Roche Holding AG decided against bidding for the almost 40 percent of drugmaker Chugai Pharmaceutical Co. that it doesn’t already own and is instead focused on its $8.3 billion acquisition of InterMune Inc., according to a person familiar with the matter.
As it worked on the InterMune deal, announced Sunday, Roche was also considering a bid for Chugai, the person said, asking not to be identified because the talks were private. The Swiss company has decided against pursuing a deal with Chugai for now after the Japanese company’s management signaled opposition to a bid, the person said.
Roche, which owned 62 percent of Chugai as of June 30, was in talks to acquire the rest of the shares for about $10 billion, people familiar with the matter said on Aug. 15. Chugai later said it is “in no way in the process of reviewing any plan to become a wholly owned subsidiary of Roche.”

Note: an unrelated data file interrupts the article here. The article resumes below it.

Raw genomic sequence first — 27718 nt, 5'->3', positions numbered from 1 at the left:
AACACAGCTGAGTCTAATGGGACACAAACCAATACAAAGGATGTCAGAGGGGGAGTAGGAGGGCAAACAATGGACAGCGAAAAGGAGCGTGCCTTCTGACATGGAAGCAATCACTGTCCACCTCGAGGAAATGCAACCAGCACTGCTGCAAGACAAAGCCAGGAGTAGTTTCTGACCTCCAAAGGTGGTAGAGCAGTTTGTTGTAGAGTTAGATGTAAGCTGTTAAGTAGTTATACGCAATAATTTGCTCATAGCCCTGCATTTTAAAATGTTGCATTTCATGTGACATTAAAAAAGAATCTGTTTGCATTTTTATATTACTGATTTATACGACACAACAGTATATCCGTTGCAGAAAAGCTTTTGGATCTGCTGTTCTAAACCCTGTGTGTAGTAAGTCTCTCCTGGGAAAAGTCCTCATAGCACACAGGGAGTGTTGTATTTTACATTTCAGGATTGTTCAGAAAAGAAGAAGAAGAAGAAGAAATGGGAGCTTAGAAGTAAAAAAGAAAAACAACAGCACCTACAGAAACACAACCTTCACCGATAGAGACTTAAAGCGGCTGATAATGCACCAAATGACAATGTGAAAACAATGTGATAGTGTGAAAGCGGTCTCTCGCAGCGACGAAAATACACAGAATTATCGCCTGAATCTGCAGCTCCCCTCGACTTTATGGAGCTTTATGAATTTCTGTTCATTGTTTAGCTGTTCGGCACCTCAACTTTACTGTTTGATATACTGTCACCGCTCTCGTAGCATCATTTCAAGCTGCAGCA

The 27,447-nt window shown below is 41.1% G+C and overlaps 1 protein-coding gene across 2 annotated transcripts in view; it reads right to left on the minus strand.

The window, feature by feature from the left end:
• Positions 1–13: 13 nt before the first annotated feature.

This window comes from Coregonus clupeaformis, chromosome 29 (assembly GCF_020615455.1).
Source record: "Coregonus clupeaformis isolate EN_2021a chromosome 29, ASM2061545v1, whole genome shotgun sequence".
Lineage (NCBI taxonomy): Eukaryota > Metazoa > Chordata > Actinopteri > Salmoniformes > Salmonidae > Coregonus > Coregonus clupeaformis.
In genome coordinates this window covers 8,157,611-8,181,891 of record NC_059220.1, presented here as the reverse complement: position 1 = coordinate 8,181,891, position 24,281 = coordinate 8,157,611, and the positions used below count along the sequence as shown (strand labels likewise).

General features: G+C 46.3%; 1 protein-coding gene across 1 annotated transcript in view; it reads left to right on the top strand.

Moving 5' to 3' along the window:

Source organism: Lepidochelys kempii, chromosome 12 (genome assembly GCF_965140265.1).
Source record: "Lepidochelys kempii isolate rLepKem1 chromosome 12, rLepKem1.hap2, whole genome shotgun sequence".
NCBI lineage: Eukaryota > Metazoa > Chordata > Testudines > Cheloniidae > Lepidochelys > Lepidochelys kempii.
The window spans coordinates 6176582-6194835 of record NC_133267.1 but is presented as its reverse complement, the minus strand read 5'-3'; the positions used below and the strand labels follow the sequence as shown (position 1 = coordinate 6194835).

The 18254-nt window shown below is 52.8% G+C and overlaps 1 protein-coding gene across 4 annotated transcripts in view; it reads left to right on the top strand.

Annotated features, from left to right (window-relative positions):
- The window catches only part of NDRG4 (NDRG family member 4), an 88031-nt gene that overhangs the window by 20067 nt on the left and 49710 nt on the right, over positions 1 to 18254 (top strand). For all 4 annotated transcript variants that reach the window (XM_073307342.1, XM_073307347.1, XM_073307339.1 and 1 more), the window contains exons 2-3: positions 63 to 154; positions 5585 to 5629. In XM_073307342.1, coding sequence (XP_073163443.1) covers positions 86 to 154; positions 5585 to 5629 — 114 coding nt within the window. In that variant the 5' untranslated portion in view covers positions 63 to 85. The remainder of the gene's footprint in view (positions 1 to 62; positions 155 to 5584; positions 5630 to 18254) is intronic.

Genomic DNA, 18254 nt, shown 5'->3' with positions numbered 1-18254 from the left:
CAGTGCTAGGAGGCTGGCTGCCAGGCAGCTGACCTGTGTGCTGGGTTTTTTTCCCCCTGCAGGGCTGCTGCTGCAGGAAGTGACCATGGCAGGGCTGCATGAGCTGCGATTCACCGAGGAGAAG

Chugai rose the most in more than 14 years after Bloomberg’s report of Roche’s interest. The shares ended trading last week at ¥3,660, up 57 percent this year.
Roche agreed to buy InterMune Inc. for about $8.3 billion in cash, gaining access to what may be the first drug in the U.S. for a lung disease that can be fatal within five years of diagnosis. Roche will pay $74 a share for InterMune, a biotechnology company with 450 employees, the Basel, Switzerland-based drugmaker said.
When asked on a conference call Sunday whether Roche would still make a bid for Chugai, Chief Executive Officer Severin Schwan declined to comment. A phone message left with Chugai’s U.S. representatives outside of regular business hours wasn’t immediately returned.
Chugai Pharmaceutical Co. fell the most in three years in Tokyo trading after the news of Roche Holding AG reportedly deciding against the bidding, falling as much as 9.3 percent to ¥3,320 in the morning for its biggest intraday decline since March 2011.